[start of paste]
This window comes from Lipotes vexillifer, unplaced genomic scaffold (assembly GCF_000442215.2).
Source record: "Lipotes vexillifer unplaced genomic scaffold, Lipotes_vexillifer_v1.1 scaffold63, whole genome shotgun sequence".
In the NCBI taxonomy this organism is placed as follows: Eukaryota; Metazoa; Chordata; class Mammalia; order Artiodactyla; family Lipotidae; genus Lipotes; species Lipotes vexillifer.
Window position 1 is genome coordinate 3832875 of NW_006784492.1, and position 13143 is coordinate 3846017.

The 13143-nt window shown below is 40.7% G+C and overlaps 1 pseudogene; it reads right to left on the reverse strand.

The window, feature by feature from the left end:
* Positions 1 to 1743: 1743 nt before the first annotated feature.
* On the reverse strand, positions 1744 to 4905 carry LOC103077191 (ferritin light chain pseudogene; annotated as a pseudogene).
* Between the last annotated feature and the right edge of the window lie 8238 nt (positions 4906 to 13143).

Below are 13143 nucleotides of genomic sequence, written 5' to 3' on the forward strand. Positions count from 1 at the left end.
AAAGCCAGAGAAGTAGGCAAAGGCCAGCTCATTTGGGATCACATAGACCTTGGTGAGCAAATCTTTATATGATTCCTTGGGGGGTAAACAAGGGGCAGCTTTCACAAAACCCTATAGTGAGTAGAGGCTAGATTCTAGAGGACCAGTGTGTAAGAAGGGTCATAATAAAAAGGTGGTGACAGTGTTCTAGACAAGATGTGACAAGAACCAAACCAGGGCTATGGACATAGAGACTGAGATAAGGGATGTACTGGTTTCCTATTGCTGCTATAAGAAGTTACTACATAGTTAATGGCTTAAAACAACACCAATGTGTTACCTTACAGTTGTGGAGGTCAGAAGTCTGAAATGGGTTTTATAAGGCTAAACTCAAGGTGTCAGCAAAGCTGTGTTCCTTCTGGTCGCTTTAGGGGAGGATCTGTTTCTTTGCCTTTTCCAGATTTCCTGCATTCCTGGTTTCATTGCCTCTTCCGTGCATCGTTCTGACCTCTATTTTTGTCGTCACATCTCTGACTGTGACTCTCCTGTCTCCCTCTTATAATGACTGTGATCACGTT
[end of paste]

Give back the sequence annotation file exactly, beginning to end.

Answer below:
This window comes from Lipotes vexillifer, unplaced genomic scaffold (assembly GCF_000442215.2).
Source record: "Lipotes vexillifer unplaced genomic scaffold, Lipotes_vexillifer_v1.1 scaffold63, whole genome shotgun sequence".
In the NCBI taxonomy this organism is placed as follows: Eukaryota; Metazoa; Chordata; class Mammalia; order Artiodactyla; family Lipotidae; genus Lipotes; species Lipotes vexillifer.
Window position 1 is genome coordinate 3832875 of NW_006784492.1, and position 13143 is coordinate 3846017.

The 13143-nt window shown below is 40.7% G+C and overlaps 1 pseudogene; it reads right to left on the reverse strand.

The window, feature by feature from the left end:
* Positions 1 to 1743: 1743 nt before the first annotated feature.
* On the reverse strand, positions 1744 to 4905 carry LOC103077191 (ferritin light chain pseudogene; annotated as a pseudogene).
* Between the last annotated feature and the right edge of the window lie 8238 nt (positions 4906 to 13143).

Below are 13143 nucleotides of genomic sequence, written 5' to 3' on the forward strand. Positions count from 1 at the left end.
AAAGCCAGAGAAGTAGGCAAAGGCCAGCTCATTTGGGATCACATAGACCTTGGTGAGCAAATCTTTATATGATTCCTTGGGGGGTAAACAAGGGGCAGCTTTCACAAAACCCTATAGTGAGTAGAGGCTAGATTCTAGAGGACCAGTGTGTAAGAAGGGTCATAATAAAAAGGTGGTGACAGTGTTCTAGACAAGATGTGACAAGAACCAAACCAGGGCTATGGACATAGAGACTGAGATAAGGGATGTACTGGTTTCCTATTGCTGCTATAAGAAGTTACTACATAGTTAATGGCTTAAAACAACACCAATGTGTTACCTTACAGTTGTGGAGGTCAGAAGTCTGAAATGGGTTTTATAAGGCTAAACTCAAGGTGTCAGCAAAGCTGTGTTCCTTCTGGTCGCTTTAGGGGAGGATCTGTTTCTTTGCCTTTTCCAGATTTCCTGCATTCCTGGTTTCATTGCCTCTTCCGTGCATCGTTCTGACCTCTATTTTTGTCGTCACATCTCTGACTGTGACTCTCCTGTCTCCCTCTTATAATGACTGTGATCACGTT